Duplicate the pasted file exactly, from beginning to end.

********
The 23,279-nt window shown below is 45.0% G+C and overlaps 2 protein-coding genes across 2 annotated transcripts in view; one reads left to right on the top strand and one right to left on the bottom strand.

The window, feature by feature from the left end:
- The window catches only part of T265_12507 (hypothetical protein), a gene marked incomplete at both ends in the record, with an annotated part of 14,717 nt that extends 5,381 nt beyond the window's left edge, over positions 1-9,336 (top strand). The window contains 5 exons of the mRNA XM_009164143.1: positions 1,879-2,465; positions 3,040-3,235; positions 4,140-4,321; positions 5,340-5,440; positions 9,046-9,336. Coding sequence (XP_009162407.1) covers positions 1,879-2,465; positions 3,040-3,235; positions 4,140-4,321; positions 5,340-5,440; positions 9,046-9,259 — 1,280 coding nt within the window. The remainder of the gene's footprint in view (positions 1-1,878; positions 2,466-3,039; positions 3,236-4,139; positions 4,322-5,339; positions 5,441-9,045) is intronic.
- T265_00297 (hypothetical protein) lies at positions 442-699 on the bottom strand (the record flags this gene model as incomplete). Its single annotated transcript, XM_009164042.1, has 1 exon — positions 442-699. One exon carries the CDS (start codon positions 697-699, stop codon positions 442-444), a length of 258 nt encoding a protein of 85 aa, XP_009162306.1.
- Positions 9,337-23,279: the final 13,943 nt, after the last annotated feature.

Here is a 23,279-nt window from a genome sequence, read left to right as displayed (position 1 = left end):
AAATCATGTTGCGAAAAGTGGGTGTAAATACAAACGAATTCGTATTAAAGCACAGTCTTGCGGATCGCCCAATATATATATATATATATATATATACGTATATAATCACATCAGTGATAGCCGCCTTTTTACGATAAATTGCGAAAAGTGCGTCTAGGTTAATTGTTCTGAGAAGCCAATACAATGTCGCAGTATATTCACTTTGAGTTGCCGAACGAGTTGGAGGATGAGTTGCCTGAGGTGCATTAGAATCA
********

The 23,279-nt window shown below is 45.0% G+C and overlaps 2 protein-coding genes across 2 annotated transcripts in view; one reads left to right on the top strand and one right to left on the bottom strand.

The window, feature by feature from the left end:
- The window catches only part of T265_12507 (hypothetical protein), a gene marked incomplete at both ends in the record, with an annotated part of 14,717 nt that extends 5,381 nt beyond the window's left edge, over positions 1-9,336 (top strand). The window contains 5 exons of the mRNA XM_009164143.1: positions 1,879-2,465; positions 3,040-3,235; positions 4,140-4,321; positions 5,340-5,440; positions 9,046-9,336. Coding sequence (XP_009162407.1) covers positions 1,879-2,465; positions 3,040-3,235; positions 4,140-4,321; positions 5,340-5,440; positions 9,046-9,259 — 1,280 coding nt within the window. The remainder of the gene's footprint in view (positions 1-1,878; positions 2,466-3,039; positions 3,236-4,139; positions 4,322-5,339; positions 5,441-9,045) is intronic.
- T265_00297 (hypothetical protein) lies at positions 442-699 on the bottom strand (the record flags this gene model as incomplete). Its single annotated transcript, XM_009164042.1, has 1 exon — positions 442-699. One exon carries the CDS (start codon positions 697-699, stop codon positions 442-444), a length of 258 nt encoding a protein of 85 aa, XP_009162306.1.
- Positions 9,337-23,279: the final 13,943 nt, after the last annotated feature.

Here is a 23,279-nt window from a genome sequence, read left to right as displayed (position 1 = left end):
AAATCATGTTGCGAAAAGTGGGTGTAAATACAAACGAATTCGTATTAAAGCACAGTCTTGCGGATCGCCCAATATATATATATATATATATATATACGTATATAATCACATCAGTGATAGCCGCCTTTTTACGATAAATTGCGAAAAGTGCGTCTAGGTTAATTGTTCTGAGAAGCCAATACAATGTCGCAGTATATTCACTTTGAGTTGCCGAACGAGTTGGAGGATGAGTTGCCTGAGGTGCATTAGAATCA